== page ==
After the most politically tumultuous year in a generation, which saw the scandal-ridden fall of party official Bo Xilai and the Sino-U.S. diplomatic kerfuffle over blind activist Chen Guangcheng, China’s once-in-a-decade leadership transition is formally underway this week in Beijing amid signs that former president Jiang Zemin still wields plenty of influence.
During the week-long 18th National Congress of the Communist Party of China, which takes place every five years, 2,309 delegates from across China will elect the country’s new leadership. Vice President Xi Jinping is expected to be installed as the new party secretary and, hence, China’s leader for the next decade.
But Xi was almost an afterthought at the opening ceremony Tuesday inside the cavernous Great Hall of the People, steps away from Tiananmen Square. He sat quietly on the front dais, reserved for China’s top leaders, and ceded the spotlight not only to his immediate predecessor, President Hu Jintao, but to his political patron, former Chinese president Jiang Zemin.
Chinese and Hong Kong-based news reports swirled around Jiang’s apparent death last year. Hong Kong’s Asia Television even went as far as running a premature obit. Jiang, 86, preceded Hu as president from 1993 to 2003.
The rumors of Jiang’s death or even of his dwindling influence have been greatly exaggerated. Walking into the Great Hall with Hu and sitting as a commanding presence in the middle of the staged podium, with all of the Communist Party delegates surrounding him, there was no doubt that as a party elder, Jiang’s grip is still firmly intact.
So much so that five out of the new seven leaders expected to be named to the Politburo’s Standing Committee (essentially the group that decides the fate of China) are all protégés of Jiang, including, you guessed it, Xi Jinping.
The final lineup of the Standing Committee, while unknown to the public, is a foregone conclusion, decided upon before this congress even began. How the final lineup is stacked is a secretive process. It is reportedly done after months of wheeling and dealing behind closed doors.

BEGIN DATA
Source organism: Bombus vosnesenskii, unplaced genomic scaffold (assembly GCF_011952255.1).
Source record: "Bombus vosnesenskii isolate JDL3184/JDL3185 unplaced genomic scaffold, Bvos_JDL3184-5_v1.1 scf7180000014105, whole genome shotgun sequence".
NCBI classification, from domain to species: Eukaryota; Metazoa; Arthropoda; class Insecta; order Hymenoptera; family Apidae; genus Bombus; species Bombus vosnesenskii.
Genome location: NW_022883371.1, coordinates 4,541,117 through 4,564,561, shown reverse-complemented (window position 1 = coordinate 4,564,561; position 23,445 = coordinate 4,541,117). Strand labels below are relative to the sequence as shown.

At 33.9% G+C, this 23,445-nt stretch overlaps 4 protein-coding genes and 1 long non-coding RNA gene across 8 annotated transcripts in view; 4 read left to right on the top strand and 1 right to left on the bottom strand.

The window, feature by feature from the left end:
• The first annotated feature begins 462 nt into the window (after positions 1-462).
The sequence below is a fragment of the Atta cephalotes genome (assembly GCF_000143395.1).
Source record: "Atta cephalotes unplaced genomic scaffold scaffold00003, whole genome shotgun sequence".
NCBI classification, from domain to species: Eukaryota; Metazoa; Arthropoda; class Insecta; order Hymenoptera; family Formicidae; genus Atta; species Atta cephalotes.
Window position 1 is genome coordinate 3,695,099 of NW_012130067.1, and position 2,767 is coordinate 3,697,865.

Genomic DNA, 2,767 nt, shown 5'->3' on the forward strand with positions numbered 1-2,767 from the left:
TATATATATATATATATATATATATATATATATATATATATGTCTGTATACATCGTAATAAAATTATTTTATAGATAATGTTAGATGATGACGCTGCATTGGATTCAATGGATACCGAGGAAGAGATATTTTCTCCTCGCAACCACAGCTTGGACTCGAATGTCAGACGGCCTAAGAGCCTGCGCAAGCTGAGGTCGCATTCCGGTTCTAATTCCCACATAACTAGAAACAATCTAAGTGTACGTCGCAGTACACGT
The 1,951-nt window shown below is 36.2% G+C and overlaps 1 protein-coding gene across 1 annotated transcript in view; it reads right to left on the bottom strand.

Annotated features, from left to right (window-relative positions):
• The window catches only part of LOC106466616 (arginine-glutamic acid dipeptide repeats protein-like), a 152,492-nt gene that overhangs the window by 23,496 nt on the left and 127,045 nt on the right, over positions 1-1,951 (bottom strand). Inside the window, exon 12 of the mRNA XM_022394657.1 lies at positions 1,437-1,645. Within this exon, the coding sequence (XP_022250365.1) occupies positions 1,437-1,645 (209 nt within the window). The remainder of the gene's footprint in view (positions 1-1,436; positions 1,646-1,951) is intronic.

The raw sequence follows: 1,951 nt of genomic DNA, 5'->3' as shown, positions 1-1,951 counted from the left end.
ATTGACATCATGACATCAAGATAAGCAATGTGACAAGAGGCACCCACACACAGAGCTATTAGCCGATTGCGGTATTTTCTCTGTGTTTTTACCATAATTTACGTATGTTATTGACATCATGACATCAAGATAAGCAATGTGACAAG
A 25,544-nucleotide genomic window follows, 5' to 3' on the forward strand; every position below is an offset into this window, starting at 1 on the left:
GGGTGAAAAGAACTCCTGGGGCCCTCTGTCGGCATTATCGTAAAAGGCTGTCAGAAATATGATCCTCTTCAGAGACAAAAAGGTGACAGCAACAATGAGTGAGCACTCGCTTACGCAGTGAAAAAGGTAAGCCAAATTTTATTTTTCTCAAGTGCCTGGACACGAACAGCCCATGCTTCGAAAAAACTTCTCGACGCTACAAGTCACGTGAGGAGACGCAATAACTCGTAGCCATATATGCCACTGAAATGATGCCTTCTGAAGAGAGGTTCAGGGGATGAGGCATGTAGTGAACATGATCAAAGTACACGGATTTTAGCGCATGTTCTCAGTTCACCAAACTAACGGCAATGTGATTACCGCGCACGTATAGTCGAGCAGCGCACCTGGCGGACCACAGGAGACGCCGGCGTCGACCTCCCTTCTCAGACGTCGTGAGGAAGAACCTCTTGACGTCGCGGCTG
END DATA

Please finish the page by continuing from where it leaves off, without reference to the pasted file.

The New York Times reported today that the Bo Xilai scandal and several other corruption cases gave Jiang the opening to “outflank Mr. Hu to shape the new lineup.”
The cavalcade of scandals this year, including one that involved a mysterious Ferrari crash in Beijing that sidelined one of Hu’s top aides, brought the issue of corruption front and center today in a 90-minute speech given by President Hu to the congress.
The speech was meant to be a work report to extol the achievements of the Hu-led administration before he hands over power. Under Hu’s watch, China became the world’s second-largest economy, successfully hosted the 2008 Summer Olympics and weathered the global financial crisis.
But there are many challenges his successors will have to tackle, including the ever-expanding gap between the rich and poor, urban and rural, an environment devastated by frenzied economic growth and corruption within their party ranks.
“Combating corruption and promoting political integrity, which is a major political issue of great concern to the people, is a clear-cut and long-term political commitment of the party,” Hu warned.
“If we fail to handle this issue well, it could prove fatal to the party, and even cause the collapse of the party and the fall of the state. We must thus make unremitting efforts to combat corruption.”
Hu’s speech, the last he will make as party secretary, was met with rapturous applause from the delegates, except for Jiang, who sat there stoically on the dais.
As the morning session of the congress ended, presumed leader-in-waiting Xi quietly packed up his folder of documents as his fellow party members walked right by him, including his mentor Jiang.
Xi will soon have his moment. By the end of the congress next week, Xi and several other colleagues will assume the leadership of the party and, hence, the world’s most populous nation.
One person did pause on the way out to shake Xi’s hand.
And so the highly choreographed handover finally begins.